Good Enough for Me.

“Good enough is better than perfect.” 
—my architecture prof of yesteryear

 When it comes to housework, part of me has always wanted to be that type-A, get it done, everything in its place, perfection is close by type of soul. But, I often butt up against a mix of waning desire and “good enough” mantra. My good enough—a pile of laundry building in a contained spot, a sink of dishes, a makeup-less outing—taunts me because I fail that newest article, that guru’s how-to’s, that person declaring I should be the Proverbs 31 housekeeper. I have even heard the disheartening theory that your outside mess reflects what’s going on on the inside.

 I will call out that lie.

Sounds like disguised materialism to me (hehe).

That’s all out wrong thinking. For me, it only leaves me defeated because I am never going to measure up...I'll clean and organize, but I stink at maintaining. And then listening to all the "advice" out there, only makes me flounder in failure...it steals my chances for joy in what matters. For me, making home, good appearances, fitness goals—🥺—is weighted only in the good enoughs to get to the better stuff.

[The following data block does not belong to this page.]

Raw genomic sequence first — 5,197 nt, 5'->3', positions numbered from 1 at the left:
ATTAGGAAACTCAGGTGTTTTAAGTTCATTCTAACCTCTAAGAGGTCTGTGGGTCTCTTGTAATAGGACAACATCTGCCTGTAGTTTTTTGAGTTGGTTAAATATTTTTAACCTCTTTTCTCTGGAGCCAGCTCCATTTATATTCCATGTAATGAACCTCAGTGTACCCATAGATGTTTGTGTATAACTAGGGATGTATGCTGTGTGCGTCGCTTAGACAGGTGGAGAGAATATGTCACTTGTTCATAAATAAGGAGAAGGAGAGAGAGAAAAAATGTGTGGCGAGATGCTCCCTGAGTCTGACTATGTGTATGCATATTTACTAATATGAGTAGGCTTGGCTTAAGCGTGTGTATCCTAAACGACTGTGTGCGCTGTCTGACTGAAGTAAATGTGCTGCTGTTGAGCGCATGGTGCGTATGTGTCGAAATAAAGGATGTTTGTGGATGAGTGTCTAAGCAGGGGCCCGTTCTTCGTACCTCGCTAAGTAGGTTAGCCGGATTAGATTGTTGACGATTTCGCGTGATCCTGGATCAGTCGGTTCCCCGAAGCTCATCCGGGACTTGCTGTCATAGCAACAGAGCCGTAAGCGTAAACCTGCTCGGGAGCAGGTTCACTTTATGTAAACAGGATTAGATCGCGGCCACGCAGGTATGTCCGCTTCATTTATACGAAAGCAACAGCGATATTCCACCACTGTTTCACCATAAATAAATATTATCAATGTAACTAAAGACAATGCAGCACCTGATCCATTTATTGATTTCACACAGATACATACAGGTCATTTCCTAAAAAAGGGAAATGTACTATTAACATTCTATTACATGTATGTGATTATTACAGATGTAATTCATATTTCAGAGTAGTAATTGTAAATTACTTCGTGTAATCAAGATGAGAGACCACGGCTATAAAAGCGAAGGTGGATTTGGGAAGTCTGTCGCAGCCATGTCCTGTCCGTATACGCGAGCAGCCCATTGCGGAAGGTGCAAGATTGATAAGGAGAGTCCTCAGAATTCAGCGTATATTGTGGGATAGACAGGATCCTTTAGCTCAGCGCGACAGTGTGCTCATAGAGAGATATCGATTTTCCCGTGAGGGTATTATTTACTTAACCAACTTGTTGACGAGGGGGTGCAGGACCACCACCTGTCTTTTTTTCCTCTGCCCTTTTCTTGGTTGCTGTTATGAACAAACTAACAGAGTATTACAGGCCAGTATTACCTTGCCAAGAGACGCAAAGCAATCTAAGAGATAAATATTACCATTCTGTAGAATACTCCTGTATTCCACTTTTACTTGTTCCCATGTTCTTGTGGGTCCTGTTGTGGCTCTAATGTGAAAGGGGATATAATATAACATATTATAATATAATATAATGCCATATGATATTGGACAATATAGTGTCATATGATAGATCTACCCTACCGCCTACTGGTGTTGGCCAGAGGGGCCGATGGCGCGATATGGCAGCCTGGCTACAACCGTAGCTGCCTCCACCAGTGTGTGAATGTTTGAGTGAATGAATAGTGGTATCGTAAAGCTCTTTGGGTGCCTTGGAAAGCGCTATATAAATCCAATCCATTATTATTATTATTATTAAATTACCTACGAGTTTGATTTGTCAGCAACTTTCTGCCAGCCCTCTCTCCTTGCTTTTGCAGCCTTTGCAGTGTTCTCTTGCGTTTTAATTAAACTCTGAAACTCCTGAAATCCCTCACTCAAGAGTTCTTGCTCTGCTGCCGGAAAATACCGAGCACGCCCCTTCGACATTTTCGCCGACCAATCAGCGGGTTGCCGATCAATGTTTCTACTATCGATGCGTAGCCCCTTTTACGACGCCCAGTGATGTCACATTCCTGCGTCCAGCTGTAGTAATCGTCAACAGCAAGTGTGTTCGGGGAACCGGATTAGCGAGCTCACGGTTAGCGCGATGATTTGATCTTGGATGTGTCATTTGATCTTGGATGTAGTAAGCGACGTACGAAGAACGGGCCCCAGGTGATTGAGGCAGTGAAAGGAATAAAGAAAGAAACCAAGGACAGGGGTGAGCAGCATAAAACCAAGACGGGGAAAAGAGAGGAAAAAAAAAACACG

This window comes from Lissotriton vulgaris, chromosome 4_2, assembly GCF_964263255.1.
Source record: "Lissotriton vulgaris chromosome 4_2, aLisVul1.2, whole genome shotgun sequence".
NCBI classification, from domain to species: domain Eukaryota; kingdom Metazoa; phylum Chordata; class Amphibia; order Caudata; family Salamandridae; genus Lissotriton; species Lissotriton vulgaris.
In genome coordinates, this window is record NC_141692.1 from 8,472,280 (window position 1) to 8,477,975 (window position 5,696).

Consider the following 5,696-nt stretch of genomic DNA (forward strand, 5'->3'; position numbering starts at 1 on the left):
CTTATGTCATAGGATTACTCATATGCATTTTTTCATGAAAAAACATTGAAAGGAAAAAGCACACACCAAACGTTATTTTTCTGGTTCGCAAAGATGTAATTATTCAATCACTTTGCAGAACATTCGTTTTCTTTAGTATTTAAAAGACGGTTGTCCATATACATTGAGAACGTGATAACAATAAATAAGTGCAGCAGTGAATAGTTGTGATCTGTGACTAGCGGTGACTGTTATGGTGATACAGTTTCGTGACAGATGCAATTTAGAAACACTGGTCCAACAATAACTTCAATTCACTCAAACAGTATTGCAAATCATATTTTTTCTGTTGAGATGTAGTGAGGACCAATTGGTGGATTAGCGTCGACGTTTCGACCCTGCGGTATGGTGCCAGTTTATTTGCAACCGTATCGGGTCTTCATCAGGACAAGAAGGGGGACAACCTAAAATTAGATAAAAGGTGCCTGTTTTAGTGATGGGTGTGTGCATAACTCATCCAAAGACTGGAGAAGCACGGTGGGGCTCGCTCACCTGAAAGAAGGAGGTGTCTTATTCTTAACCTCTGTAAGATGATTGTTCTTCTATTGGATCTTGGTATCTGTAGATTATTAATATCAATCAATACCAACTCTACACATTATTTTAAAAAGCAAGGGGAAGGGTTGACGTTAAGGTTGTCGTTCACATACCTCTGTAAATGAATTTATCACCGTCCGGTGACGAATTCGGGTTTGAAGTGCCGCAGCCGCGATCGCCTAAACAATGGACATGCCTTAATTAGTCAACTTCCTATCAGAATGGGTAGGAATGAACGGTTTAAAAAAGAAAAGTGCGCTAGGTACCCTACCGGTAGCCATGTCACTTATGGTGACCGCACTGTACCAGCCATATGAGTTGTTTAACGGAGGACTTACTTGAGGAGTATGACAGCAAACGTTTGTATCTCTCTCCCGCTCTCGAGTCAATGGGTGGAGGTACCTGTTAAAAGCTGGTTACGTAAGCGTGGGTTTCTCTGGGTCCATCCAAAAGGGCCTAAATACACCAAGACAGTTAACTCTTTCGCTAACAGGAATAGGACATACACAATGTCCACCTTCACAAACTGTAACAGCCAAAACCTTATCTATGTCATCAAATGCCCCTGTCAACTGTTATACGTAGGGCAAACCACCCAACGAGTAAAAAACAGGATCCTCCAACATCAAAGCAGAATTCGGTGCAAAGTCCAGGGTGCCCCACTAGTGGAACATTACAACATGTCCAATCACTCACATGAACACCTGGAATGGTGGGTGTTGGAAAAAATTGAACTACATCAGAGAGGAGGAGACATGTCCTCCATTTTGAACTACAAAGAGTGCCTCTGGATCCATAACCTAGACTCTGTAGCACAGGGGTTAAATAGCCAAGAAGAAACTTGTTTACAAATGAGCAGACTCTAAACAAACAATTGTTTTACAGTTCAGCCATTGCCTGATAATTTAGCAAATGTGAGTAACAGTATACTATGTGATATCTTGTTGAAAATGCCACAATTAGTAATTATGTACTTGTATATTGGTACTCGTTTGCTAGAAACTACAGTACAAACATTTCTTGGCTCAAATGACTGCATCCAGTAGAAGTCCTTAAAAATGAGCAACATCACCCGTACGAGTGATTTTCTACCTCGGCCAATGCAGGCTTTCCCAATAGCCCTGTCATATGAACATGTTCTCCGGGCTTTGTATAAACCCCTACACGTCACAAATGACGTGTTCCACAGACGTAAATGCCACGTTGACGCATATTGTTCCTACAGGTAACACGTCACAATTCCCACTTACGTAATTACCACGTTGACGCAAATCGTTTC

I finally figured out why my good enough leaves me with gentle chaos poo-poo’d by HGTV and homemaking professionals...

 I’d rather write.

         I’d rather go to lunch with a friend.

                        I’d rather cozy up on the couch with my husband and laugh at a good show.

(um...my love language is a mixture of creativity and quality time...50/50 of both, I'd say).

 The contained mess sits because of my “good enough” to get to the “very best” of what I love. If it’s good enough for me, then I don’t need perfection. I think everyone’s good enough is different. Finally, I am realizing this. Another’s good enough is not the same as mine. I need to celebrate others’ good enoughs more, and not try and imitate them so much. I’ve caught myself thinking I am not doing life right when I compare myself.

But, I look around—and life is pretty good. Even in my messy house, my unorganized purse, my crumb-ridden car. Life is still good.

Good enough for me. 💕


Tuesday, March 12, 2019

Forgotten Stories or Stories-In-Waiting?


Writer, ever step back into an old story and regret the dust on its pages? I have this story that shaped me for two tough, excruciating years, but grew steadily from two decades of dreaming.
Every once in a while, I will pull it up on my computer and read a bit.
It’s almost torture to do that, really. 
Because the background noise builds, a buzz of “too late now” hisses in my head.